In 1997, a company called PointCast Network Inc. was the hottest start-up in Silicon Valley. Its founder and CEO, Christopher Hassett, was “the most famous guy on the Internet,” said Hassett’s former attorney, Allen Morgan. Hassett was named CNET’s newsmaker of the year—an honor previously bestowed on giants such as Bill Gates of Microsoft and Larry Ellison of Oracle. The “push technology” that PointCast pioneered was making headlines as well as being featured on the cover of Wired as “The Radical Future of the Media beyond the Web.”
All the attention around PointCast motivated one of the world’s largest communications companies—Rupert Murdoch’s News Corporation—to make them an offer of $450 million. Negotiations were intense and lasted weeks. With media speculation that PointCast—a company with almost no revenue—deserved to be valued at $750 million, some people say Hassett started believing the hype and, with the support of his board, asked for more money. “People involved in the company thought they’d be the next Netscape. They hung out for more,” Murdoch said. News Corporation instead lowered its initial offer to $400 million but added incentive clauses that brought the offer close to the original $450 million if PointCast met its financial projections.
PointCast also rejected that offer, and News Corporation walked away from the bargaining table. The timing couldn’t have been worse for PointCast, as “push” technology became old news thanks to the maturing of alternatives such as Yahoo! By the time PointCast decided to go public in 1998, the company was valued at half of News Corporation’s last offer. Worse, the process of filing an initial public offering (IPO) requires the company to disclose all potential dangers to investors. PointCast’s disclosures—such as news that customers had left because of poor performance—scared off so many investors that PointCast ultimately withdrew its IPO. By that time Hassett had been forced out by the board, but the company never fully recovered. In the end, PointCast was acquired in 1999 by Idealab for $7 million. In this case, stalled negotiations cost the firm a steep price of $443 million.
Referring to the missed opportunity, an industry expert said, “It may go down as one of the biggest mistakes in Internet history.” According to Steve Lippin, writing in the Wall Street Journal, “Merger professionals point to these euphemistically called ‘social issues’—ego and corporate pride, that is—as among the most difficult aspects of negotiating multibillion-dollar mergers these days. Although financial issues can be vexing too, these social issues can be deal-breakers.”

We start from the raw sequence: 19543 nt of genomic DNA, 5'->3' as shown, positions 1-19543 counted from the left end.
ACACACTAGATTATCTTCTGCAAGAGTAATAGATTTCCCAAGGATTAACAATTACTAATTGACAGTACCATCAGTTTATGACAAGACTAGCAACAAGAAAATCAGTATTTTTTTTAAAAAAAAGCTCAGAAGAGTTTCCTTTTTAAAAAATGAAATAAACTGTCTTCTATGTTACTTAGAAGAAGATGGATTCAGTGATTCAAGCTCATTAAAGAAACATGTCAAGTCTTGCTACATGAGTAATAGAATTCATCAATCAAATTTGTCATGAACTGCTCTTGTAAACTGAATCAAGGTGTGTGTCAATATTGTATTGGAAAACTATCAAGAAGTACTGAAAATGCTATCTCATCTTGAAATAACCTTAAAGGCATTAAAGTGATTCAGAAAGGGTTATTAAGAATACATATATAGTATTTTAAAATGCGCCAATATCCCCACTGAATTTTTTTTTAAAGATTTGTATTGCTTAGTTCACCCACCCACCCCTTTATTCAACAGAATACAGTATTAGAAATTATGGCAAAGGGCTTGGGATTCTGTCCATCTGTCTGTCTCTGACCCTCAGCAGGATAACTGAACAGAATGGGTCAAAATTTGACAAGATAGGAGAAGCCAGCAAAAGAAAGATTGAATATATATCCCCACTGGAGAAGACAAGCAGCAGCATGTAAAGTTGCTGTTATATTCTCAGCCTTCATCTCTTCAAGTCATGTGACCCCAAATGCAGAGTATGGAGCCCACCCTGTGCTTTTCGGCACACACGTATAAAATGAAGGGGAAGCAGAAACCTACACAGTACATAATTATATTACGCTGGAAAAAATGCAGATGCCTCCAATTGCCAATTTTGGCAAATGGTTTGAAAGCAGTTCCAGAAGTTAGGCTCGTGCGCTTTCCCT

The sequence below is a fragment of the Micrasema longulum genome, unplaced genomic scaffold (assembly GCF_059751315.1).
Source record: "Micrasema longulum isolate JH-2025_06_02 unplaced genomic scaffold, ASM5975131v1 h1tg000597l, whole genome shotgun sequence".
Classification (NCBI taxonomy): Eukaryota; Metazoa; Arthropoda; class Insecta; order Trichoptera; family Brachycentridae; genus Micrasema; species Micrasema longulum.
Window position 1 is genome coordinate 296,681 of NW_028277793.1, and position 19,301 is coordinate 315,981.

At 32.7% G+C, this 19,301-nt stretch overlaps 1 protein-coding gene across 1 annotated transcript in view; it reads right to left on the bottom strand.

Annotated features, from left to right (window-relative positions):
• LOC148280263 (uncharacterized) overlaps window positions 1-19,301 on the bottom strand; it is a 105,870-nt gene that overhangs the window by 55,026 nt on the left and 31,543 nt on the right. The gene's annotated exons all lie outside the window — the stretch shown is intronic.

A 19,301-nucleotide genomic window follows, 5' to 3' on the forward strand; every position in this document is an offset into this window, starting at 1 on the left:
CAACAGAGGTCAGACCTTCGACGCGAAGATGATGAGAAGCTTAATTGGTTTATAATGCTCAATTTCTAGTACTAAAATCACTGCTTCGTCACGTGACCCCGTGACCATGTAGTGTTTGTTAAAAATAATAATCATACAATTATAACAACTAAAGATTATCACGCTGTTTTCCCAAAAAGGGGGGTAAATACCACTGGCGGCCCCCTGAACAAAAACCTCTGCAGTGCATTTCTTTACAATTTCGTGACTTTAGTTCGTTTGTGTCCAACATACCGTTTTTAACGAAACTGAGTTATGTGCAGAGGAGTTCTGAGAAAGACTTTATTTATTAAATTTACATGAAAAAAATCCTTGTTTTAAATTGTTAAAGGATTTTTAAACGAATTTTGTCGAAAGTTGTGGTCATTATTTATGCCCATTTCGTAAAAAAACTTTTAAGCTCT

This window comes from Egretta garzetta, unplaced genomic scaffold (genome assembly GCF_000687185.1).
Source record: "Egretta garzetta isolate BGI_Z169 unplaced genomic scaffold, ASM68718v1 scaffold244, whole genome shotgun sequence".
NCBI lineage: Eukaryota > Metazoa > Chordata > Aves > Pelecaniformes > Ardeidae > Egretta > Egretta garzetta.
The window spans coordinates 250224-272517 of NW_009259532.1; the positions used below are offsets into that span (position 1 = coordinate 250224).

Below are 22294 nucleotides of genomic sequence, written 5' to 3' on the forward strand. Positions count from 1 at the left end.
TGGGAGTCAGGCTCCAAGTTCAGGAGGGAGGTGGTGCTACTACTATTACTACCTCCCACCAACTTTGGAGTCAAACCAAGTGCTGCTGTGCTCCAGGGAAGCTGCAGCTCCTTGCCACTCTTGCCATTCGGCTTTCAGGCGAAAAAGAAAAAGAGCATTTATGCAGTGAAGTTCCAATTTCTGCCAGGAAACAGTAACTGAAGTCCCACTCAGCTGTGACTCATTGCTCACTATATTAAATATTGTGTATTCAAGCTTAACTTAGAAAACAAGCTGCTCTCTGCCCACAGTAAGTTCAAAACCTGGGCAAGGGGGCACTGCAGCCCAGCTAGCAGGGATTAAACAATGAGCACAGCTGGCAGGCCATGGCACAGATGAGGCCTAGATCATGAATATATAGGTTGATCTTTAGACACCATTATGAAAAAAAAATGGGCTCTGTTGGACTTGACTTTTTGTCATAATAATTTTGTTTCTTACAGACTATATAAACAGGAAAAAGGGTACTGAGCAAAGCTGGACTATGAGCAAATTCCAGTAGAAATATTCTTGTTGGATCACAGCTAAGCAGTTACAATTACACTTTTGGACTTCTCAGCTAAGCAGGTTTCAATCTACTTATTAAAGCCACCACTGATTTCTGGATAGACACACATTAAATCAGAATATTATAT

In a similar and more recent situation in 2008, Yahoo! CEO Jerry Yang was ousted by the board of directors following failed deals with Microsoft and Google. Yang’s behavior during negotiations indicated that he wasn’t interested in bargaining as much as playing “hard to get.” He “kept saying we should get more money, we should get more money, and [he was] not realizing how precarious their position was,” says high-tech analyst Rob Enderle. In other words, even deals that look great financially can fall apart if participants fail to pay attention to organizational behavior issues such as perception, groupthink, and power and influence.
- Considering the amount of buzz surrounding Hassett’s new technology and the impact previous, similar advancements have made, was Hassett necessarily foolish for not taking a quick offer?
- Is the PointCast situation a case of pride clouding someone’s judgment or more accurately a representation of the rapidly changing nature of computer-related business? In other words, if Hassett’s advancement had been in an industry that is not known for such rapid changes, would he have been considered foolish if he hadn’t held out for more money?
- This case focuses on how foolish Hassett was for not accepting Rupert Murdoch’s first or second offer. However, think of the buyout offer from the perspective of Rupert Murdoch. If the buyout had gone through, News Corporation would likely have lost hundreds of millions of dollars on the deal, and the company was effectively spared massive losses by the merger falling through. What could Murdoch have done differently to protect against such risky mergers in the future?